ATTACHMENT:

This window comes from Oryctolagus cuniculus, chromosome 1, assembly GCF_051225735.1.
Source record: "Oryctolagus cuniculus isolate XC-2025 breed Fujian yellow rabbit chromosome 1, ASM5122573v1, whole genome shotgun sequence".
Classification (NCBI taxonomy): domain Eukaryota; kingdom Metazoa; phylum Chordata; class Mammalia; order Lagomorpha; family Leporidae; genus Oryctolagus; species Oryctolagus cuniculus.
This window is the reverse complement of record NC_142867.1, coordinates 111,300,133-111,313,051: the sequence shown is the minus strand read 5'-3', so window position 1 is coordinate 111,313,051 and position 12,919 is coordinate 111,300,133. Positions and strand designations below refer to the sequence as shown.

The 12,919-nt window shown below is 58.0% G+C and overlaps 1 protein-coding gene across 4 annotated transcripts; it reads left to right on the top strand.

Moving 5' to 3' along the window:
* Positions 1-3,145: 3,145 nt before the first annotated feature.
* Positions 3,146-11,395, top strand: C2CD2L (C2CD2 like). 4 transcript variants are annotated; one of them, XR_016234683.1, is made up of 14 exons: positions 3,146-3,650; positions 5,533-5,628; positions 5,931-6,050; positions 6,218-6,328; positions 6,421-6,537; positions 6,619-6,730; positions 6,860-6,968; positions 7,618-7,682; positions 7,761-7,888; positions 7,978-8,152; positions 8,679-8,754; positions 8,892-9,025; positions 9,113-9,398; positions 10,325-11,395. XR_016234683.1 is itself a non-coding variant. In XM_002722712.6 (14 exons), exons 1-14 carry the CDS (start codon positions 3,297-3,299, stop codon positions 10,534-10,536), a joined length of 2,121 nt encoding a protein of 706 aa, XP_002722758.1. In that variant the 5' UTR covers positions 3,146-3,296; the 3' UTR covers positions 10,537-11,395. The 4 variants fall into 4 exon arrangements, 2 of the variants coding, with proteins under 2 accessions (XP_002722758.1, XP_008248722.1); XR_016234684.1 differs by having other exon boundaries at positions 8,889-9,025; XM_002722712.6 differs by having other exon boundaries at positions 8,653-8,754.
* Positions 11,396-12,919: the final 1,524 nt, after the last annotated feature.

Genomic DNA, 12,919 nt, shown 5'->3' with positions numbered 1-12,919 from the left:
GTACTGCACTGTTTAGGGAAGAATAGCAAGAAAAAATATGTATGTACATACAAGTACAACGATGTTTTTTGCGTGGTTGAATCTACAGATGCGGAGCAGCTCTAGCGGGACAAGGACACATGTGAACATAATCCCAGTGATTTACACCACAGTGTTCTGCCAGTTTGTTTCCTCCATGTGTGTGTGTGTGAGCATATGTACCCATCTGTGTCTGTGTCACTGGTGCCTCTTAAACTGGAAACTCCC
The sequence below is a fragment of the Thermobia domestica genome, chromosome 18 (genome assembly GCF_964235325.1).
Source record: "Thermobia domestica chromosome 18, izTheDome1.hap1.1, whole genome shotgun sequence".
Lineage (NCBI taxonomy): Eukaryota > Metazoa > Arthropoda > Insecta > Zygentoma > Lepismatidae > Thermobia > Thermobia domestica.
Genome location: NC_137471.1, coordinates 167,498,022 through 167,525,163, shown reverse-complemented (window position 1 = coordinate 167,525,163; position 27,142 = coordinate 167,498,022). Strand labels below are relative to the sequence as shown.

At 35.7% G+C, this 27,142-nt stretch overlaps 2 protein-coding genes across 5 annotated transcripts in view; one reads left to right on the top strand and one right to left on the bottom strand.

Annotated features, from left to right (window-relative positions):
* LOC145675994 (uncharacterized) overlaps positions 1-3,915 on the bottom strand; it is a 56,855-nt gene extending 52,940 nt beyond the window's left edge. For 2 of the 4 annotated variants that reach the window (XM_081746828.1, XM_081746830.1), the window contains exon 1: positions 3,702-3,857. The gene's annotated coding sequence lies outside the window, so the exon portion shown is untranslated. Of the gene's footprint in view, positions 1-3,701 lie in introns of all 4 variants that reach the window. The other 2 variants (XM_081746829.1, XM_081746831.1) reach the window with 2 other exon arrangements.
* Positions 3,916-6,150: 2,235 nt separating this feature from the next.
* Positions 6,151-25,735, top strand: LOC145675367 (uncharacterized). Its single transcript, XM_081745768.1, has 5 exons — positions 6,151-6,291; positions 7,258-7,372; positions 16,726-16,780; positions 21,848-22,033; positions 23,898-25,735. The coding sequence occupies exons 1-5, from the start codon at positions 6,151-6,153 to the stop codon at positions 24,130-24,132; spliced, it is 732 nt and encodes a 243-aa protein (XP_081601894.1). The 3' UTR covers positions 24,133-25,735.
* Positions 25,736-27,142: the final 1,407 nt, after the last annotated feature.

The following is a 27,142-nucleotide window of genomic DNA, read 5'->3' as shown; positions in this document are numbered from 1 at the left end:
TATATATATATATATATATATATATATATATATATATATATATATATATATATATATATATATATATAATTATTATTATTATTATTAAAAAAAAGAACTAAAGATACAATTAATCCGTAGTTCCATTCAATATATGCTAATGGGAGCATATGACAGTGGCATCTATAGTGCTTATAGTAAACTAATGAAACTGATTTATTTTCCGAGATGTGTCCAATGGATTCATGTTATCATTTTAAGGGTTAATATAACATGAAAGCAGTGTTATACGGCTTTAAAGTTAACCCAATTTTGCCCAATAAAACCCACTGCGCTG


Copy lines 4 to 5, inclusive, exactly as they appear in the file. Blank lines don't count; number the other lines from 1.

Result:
This window is the reverse complement of record NC_142867.1, coordinates 111,300,133-111,313,051: the sequence shown is the minus strand read 5'-3', so window position 1 is coordinate 111,313,051 and position 12,919 is coordinate 111,300,133. Positions and strand designations below refer to the sequence as shown.

The 12,919-nt window shown below is 58.0% G+C and overlaps 1 protein-coding gene across 4 annotated transcripts; it reads left to right on the top strand.